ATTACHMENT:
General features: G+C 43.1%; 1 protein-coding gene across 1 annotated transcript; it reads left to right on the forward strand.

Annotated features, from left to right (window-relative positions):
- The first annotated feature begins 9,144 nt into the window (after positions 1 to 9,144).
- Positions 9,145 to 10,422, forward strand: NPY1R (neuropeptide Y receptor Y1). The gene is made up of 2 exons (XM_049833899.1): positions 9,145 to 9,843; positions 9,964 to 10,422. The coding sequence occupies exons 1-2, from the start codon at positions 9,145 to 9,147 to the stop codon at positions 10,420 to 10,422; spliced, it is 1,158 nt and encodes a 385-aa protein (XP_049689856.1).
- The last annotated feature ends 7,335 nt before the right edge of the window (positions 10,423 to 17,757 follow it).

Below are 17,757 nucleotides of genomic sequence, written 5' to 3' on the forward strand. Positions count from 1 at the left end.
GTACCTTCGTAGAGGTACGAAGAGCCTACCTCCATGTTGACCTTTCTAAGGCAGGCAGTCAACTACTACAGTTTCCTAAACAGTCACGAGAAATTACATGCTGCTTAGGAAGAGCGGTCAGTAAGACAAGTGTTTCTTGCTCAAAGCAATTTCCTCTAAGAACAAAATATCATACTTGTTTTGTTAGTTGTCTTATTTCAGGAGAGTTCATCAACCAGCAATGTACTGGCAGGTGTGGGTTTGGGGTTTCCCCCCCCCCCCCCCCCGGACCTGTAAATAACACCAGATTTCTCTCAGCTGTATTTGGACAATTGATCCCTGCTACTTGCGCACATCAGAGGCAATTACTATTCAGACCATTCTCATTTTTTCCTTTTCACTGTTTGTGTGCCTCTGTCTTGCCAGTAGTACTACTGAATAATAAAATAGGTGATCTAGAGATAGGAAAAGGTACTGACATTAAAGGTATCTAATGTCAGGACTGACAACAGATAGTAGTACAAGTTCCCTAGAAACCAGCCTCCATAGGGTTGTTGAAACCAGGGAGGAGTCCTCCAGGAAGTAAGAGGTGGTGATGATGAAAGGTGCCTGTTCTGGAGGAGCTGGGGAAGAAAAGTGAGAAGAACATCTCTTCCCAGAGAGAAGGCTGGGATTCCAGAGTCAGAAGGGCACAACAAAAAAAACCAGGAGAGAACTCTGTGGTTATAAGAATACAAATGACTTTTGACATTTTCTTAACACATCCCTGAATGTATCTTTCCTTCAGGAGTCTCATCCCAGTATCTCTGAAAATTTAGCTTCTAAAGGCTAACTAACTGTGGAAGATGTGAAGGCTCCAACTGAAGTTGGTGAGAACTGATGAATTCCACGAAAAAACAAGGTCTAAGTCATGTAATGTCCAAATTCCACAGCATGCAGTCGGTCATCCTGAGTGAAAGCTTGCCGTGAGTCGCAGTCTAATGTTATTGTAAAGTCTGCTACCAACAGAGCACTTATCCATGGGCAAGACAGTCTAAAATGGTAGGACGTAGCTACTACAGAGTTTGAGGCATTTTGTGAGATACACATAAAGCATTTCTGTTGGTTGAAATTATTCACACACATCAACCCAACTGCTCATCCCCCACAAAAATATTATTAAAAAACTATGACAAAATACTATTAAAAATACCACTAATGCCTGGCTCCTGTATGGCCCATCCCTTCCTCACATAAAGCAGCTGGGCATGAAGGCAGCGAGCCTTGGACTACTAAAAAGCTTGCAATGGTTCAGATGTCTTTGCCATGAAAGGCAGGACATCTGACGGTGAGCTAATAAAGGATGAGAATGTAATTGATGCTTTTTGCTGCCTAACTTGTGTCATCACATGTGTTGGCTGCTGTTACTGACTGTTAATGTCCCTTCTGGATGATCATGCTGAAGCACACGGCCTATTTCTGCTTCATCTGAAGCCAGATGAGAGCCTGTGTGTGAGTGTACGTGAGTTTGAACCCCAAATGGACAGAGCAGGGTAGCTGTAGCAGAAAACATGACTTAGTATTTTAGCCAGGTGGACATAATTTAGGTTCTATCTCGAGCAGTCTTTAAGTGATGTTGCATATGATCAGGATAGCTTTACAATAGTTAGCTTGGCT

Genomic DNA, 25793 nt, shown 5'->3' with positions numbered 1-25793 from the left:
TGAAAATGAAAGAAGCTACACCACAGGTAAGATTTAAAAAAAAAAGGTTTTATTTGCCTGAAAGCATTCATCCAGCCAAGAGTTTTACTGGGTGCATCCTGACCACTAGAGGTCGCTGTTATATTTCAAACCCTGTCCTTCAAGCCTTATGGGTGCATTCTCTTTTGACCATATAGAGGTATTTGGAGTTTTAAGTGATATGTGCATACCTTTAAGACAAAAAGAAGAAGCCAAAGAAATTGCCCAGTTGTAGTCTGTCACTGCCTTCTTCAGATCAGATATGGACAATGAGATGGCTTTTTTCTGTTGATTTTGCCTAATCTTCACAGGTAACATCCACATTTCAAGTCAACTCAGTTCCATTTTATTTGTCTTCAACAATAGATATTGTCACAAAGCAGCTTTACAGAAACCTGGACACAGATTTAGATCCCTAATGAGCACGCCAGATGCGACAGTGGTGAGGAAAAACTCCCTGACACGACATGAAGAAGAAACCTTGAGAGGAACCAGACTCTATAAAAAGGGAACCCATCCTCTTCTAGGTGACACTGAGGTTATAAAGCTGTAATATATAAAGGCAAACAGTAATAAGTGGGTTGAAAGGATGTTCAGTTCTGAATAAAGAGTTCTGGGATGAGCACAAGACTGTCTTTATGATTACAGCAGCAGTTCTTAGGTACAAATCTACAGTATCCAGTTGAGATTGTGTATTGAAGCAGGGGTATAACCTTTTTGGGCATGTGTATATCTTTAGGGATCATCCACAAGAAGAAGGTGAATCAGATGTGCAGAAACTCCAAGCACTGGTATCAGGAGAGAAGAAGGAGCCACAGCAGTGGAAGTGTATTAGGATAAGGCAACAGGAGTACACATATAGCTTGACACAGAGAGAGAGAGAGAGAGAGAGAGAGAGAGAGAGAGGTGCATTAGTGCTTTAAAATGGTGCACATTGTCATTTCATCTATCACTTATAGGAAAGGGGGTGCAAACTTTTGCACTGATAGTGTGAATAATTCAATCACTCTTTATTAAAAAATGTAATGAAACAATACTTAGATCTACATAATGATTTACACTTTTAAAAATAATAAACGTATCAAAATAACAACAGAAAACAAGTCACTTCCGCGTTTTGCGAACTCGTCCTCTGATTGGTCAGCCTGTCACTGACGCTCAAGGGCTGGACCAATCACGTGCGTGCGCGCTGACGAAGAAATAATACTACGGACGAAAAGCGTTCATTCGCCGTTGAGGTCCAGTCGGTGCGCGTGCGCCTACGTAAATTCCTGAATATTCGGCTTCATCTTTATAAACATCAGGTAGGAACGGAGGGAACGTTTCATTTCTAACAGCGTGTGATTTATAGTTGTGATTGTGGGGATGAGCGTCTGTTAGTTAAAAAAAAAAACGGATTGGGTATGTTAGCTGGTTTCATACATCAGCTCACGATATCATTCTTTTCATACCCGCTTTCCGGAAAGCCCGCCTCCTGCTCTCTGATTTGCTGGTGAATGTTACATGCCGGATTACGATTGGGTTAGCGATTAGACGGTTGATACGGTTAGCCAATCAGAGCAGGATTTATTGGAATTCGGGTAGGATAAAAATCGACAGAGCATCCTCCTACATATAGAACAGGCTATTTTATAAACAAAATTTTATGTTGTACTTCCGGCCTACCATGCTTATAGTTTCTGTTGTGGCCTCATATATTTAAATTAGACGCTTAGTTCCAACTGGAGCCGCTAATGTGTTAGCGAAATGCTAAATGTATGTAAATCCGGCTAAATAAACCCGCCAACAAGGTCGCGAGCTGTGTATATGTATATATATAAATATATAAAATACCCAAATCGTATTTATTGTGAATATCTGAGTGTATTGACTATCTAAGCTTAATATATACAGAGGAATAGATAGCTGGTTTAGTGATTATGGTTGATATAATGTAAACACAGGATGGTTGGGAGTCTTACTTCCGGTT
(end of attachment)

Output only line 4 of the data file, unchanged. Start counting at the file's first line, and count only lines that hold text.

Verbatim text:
- Positions 9,145 to 10,422, forward strand: NPY1R (neuropeptide Y receptor Y1). The gene is made up of 2 exons (XM_049833899.1): positions 9,145 to 9,843; positions 9,964 to 10,422. The coding sequence occupies exons 1-2, from the start codon at positions 9,145 to 9,147 to the stop codon at positions 10,420 to 10,422; spliced, it is 1,158 nt and encodes a 385-aa protein (XP_049689856.1).